Tag Archives: Planet Bordeaux

Planet Bordeaux II: More French wine you can afford

BordeaixAnyone who says the French don ?t understand social media or the importance of cheap wine need to note the Planet Bordeaux promotion that has been going on for the past couple of years. Almost all of the wines I ?ve tasted as part of the campaign have been well made ? several even better than that ? and have cost around $10. Plus, we got to tweet about them.

Friday night ?s Twitter tasting featured six whites and two roses. The Twitter conversation was quite lively, as these things usually are, I wasn ?t able to add my curmudgeonly wisdom after the first couple; my Internet connection has been spotty for the past month or so, and it was up and down on Friday. Still, the wines were impressive ? more, after the jump:

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Planet Bordeaux Twitter tasting tonight

We ?re doing eight French wines ? six white and two rose, all costing less than $11. And who said wine prices were going up?

You can follow the tasting on Twitter at the #PlanetBordeaux hash tag or follow me at @wine_curmudgeon. (And, in one of those bits of irony that I appreciate, Moet & Chandon — yes, that Moet — follows me on Twitter now. Guess someone there needs a solid $8 bottle of wine when they're tired of all that $100 Champage.)

The event starts at 6 p.m. central. The Other Wine Guy, who recently celebrated the birth of his first granddaughter, will be on hand to help taste the wines, but he ?ll probably make me do all the tweeting.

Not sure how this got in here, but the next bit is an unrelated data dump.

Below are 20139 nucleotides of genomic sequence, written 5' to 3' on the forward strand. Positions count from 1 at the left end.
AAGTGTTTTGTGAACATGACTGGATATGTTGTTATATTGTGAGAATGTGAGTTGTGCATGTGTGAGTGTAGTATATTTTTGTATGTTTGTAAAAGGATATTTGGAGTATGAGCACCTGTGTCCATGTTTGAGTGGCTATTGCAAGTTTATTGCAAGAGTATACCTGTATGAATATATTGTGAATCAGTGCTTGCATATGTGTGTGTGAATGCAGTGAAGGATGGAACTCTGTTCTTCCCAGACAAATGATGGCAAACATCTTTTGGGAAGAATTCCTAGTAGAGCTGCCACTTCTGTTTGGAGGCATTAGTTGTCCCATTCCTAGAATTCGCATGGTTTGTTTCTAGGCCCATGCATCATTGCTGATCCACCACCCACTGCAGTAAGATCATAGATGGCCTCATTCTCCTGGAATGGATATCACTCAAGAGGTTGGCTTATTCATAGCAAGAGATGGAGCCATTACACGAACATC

Those of you who prefer wine reviews that are longer than 140 characters can check out the blog on Monday, when I ?ll post a more traditional account of the tasting.

Four French wines you can afford

Bordeaux The biggest problem with Friday night's Planet Bordeaux Twitter tasting was that the Wine Curmudgeon couldn't drink the four wines over four nights, one night at a time. It was a shame to have to do them all at the same time.

Planet Bordeaux is a marketing effort to give well-made and well-priced wine from the less famous parts of the French region of Bordeaux exposure they don't normally get. The Twitter tasting was part of that effort; you can follow the tweets here. The tweeters, wine writers and bloggers, seemed impressed with the wines.

Here are my notes on the four wines, which kicks off rose week. The blog will feature the dry pink wine that too many of us don't appreciate, including a rose wine of the week on Wednesday and my annual rose preview on Thursday.

? Dourthe Grand Cuvee 2010 ($12, sample): This white is very New World in style, with grapefruit and pineapple in the middle. Well done; just not especially French.

? Chateau La Freynelle Blanc 2010 ($13, sample): This is an old friend, and I wasn't disappointed. It's more French-tasting than the Dourthe, though still a fair amount of citrus.

? Chateau Ballan Larquette Rose 2010 ($16, sample): An interesting wine that divided the tweeters and is difficult to describe. Some said it smelled like tomatoes; others said red fruit. I liked it, but $16 is a problem.

? Chateau Fontenille 2010 ($14, sample): My favorite of the tasting — clean with deep red fruit and almost more red wine than rose. It's available in some markets for $10 a bottle, which makes it highly recommended.